Governments and allied groups worldwide are using the Internet to spy and launch cyberattacks on their enemies, targeting critical systems including electricity, air traffic control, financial markets and government computer networks.
Governments and allied groups worldwide are using the Internet to spy and launch cyberattacks on their enemies, targeting critical systems including electricity, air traffic control, financial markets and government computer networks, according to McAfee’s annual report examining global cybersecurity.
This year, China has been accused of launching attacks against the United States, India, Germany and Australia, but the Chinese are not alone: 120 countries including the United States are said to be launching Web espionage operations, according to McAfee’s Virtual Criminology Report, issued today and developed with input from NATO, the FBI, the United Kingdom’s Serious Organized Crime Agency, and various groups and universities.
“Cyber assaults have become more sophisticated in their nature, designed to specifically slip under the radar of government cyber defenses,” McAfee states. “Attacks have progressed from initial curiosity probes to well-funded and well-organized operations for political, military, economic and technical espionage.”
One attack against Estonia, allegedly carried out by Russia, disrupted government, news and bank servers for several weeks in April, McAfee notes. In the United States, a Pentagon computer network allegedly was hacked by China-based perpetrators in June, the McAfee report states.
The Internet is simply a great tool for gathering intelligence, both for world powers like the United States and China and small countries with limited resources, says David Marcus, security research and communications manager at McAfee Avert Labs.
He doesn’t think cyberattacks will replace conventional warfare, but says they are becoming an important augmentation, with countries using technology to spread disinformation and disrupt communications. He also predicts it will be common for governments to license cybercriminals to attack enemies in a sort of privatized model. “We’re already starting to see that with state-sponsored malware,” he says. “I only think you’re going to start seeing more than that because it’s easier to attack government X’s database than it is to nuke their troops.”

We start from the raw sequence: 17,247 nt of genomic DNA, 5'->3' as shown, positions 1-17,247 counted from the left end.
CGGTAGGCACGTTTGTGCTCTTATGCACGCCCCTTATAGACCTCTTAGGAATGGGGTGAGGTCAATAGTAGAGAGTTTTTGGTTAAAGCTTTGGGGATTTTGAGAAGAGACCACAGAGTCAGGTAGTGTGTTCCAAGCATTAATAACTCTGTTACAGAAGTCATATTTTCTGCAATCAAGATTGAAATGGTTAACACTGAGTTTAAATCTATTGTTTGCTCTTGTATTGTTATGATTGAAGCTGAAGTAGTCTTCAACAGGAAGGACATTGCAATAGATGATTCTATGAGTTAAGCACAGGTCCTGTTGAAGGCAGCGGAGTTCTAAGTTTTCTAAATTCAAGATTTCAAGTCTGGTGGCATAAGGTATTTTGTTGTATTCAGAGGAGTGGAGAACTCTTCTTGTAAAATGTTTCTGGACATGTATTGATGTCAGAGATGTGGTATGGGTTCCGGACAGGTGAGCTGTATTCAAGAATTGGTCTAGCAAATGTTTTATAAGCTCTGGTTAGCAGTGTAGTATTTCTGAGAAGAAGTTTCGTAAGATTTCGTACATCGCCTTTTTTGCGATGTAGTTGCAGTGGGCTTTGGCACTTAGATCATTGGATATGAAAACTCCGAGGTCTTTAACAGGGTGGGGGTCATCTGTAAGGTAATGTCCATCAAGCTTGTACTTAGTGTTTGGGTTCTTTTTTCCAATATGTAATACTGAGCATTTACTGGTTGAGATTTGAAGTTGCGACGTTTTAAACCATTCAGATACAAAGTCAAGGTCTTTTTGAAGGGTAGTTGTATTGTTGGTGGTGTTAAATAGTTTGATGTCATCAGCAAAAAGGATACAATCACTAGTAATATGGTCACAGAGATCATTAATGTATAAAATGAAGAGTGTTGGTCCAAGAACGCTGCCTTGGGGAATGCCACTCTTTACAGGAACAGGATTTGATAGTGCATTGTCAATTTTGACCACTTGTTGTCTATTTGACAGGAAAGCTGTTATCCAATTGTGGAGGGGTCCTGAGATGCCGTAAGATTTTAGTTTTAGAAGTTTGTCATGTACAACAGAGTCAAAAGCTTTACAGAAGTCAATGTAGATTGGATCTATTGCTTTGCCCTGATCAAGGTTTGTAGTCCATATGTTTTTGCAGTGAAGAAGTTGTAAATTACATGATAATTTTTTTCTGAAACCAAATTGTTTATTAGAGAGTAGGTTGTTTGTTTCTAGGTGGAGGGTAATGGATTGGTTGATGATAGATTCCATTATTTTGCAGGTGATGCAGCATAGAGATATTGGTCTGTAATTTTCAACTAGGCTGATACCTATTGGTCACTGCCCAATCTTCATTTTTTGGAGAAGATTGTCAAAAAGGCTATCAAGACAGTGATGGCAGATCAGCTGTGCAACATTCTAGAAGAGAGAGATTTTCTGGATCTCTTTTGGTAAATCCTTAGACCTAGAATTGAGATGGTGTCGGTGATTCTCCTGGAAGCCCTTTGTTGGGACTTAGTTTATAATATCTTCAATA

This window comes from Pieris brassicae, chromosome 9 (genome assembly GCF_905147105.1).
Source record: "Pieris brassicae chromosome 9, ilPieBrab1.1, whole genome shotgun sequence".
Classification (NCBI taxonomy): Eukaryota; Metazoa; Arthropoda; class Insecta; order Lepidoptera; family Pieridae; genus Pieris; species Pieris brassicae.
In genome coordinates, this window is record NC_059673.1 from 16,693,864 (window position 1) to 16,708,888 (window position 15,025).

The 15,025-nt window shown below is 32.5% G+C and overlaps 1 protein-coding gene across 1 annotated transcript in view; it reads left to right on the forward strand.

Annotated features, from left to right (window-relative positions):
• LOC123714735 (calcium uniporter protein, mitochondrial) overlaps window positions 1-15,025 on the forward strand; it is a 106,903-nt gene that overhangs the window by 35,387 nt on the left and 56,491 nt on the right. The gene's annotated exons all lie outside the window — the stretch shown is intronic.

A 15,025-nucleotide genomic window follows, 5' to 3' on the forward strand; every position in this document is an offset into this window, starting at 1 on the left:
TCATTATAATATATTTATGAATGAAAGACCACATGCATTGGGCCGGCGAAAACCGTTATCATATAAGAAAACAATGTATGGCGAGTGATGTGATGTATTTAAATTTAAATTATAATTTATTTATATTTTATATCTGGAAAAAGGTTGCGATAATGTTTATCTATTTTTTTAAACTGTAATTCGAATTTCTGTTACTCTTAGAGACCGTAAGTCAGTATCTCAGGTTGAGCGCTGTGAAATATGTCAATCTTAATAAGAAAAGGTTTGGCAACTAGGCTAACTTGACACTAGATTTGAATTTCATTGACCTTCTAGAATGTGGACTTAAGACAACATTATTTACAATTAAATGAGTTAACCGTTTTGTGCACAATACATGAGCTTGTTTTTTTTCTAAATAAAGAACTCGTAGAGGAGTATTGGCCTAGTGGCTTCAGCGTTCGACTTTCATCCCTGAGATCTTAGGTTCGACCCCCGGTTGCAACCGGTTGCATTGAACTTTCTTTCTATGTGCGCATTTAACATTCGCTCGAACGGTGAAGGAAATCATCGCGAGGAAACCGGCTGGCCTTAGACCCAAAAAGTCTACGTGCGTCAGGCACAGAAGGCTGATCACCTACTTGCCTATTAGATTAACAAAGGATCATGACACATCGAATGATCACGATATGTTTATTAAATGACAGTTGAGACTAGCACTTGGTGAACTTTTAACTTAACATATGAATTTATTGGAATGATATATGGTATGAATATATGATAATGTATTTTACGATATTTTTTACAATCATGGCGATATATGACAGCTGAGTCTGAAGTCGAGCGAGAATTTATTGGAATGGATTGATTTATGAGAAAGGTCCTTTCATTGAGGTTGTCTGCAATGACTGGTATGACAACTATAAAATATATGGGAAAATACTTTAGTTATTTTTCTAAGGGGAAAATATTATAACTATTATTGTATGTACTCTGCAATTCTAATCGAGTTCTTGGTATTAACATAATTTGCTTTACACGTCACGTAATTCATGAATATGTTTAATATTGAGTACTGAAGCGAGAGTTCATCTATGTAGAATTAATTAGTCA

McAfee said its research also found an increasing threat to banking and other online services, and “the emergence of a complex and sophisticated market for malware.” Malware today is more complex than ever before, capable of acting as if it were genetically modified. “These ‘super-strength’ threats are more resilient, are modified over and over again like recombinant DNA,” McAfee writes. “Nuwar (‘Storm Worm’) was the first example, and experts say there will be more examples in 2008.”
VoIP is a new target of cybercriminals, and such social-networking applications as MySpace and Facebook are sure to be exploited more often, going forward, McAfee says. NATO insiders say many governments are unaware of the Web espionage threats and have left themselves open to cyberattack.
One aspect that might be overlooked is the economy that distributes the tools of cybercrime. Software flaws are sold for as much as $75,000, and criminals can buy custom-written Trojans designed to steal credit card data. Additionally, McAfee says an “underground economy already includes specialized auction sites, product advertising and even support services, but now competition is so fierce that ’customer service’ has become a specific selling point.”